22. Balduzzi, Pierluigi & Elton, Edwin J. & Green, T. Clifton, 2001. "Economic News and Bond Prices: Evidence from the U.S. Treasury Market," Journal of Financial and Quantitative Analysis, Cambridge University Press, vol. 36(04), pages 523-543, December.
  23. Bruce Mizrach & Christopher J. Neely, 2007. "The microstructure of the U.S. treasury market," Working Papers 2007-052, Federal Reserve Bank of St. Louis.
  24. Ranaldo, Angelo, 2004. "Order aggressiveness in limit order book markets," Journal of Financial Markets, Elsevier, vol. 7(1), pages 53-74, January.
Full references (including those not matched with items on IDEAS)

This item is not listed on Wikipedia, on a reading list or among the top items on IDEAS.

When requesting a correction, please mention this item's handle: RePEc:fip:fednsr:590. See general information about how to correct material in RePEc.

For technical questions regarding this item, or to correct its authors, title, abstract, bibliographic or download information, contact: (Amy Farber)

If you have authored this item and are not yet registered with RePEc, we encourage you to do it here. This allows to link your profile to this item. It also allows you to accept potential citations to this item that we are uncertain about.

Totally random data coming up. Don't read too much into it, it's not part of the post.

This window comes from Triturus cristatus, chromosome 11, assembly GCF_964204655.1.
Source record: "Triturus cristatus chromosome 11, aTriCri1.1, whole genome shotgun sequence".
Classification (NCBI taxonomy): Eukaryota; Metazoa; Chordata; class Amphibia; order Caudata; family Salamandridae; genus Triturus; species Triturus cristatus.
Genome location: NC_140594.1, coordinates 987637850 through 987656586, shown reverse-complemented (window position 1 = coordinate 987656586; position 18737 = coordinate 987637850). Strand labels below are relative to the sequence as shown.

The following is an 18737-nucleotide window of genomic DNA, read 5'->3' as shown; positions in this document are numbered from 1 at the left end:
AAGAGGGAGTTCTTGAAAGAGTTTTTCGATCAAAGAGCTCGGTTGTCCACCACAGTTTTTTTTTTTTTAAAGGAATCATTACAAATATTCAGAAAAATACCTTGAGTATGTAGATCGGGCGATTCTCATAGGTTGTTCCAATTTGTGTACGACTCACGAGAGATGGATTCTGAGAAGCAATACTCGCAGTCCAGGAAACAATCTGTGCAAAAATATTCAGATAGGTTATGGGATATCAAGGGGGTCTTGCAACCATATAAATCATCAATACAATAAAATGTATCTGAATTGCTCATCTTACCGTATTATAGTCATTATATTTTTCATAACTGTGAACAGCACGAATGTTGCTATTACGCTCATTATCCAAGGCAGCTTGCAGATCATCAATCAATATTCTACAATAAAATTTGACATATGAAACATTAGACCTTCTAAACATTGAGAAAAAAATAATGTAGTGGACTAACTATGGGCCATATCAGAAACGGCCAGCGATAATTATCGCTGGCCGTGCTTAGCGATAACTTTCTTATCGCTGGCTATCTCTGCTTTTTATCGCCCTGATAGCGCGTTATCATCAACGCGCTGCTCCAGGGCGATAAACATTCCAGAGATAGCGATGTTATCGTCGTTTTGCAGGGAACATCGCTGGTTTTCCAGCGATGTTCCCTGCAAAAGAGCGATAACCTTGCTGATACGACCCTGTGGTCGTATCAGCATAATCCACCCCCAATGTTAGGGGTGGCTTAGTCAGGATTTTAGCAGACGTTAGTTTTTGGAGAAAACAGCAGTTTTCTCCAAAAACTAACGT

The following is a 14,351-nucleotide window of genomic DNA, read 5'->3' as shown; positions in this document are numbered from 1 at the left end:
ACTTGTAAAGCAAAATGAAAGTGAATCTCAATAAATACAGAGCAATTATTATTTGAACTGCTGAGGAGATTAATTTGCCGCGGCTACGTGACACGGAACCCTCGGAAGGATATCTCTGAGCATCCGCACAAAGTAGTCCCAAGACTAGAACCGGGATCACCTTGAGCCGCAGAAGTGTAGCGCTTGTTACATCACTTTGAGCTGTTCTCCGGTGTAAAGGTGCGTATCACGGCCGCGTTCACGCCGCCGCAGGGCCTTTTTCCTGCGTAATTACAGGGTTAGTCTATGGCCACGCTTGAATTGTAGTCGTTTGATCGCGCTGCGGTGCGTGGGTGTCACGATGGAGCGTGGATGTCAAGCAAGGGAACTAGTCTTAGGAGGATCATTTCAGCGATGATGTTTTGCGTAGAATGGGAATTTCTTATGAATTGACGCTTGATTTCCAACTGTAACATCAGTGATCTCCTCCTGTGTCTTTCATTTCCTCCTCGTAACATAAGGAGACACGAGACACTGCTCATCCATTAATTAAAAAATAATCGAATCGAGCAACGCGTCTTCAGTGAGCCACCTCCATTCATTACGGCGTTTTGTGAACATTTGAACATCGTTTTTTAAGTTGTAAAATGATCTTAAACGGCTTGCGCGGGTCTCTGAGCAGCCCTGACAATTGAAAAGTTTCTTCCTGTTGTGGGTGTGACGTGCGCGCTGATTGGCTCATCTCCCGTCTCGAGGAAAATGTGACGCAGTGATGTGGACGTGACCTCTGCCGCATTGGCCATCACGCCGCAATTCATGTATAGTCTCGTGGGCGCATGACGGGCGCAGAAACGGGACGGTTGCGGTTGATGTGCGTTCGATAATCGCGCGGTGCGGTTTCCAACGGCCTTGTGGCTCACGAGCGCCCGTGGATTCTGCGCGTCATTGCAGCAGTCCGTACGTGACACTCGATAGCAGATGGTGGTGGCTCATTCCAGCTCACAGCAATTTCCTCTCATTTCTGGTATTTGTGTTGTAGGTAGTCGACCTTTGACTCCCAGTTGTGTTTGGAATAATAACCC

If references are entirely missing, you can add them using this form.

If the full references list an item that is present in RePEc, but the system did not link to it, you can help with this form.

If you know of missing items citing this one, you can help us creating those links by adding the relevant references in the same way as above, for each refering item. If you are a registered author of this item, you may also want to check the "citations" tab in your profile, as there may be some citations waiting for confirmation.

Please note that corrections may take a couple of weeks to filter through the various RePEc services.

This information is provided to you by IDEAS at the Research Division of the Federal Reserve Bank of St. Louis using RePEc data.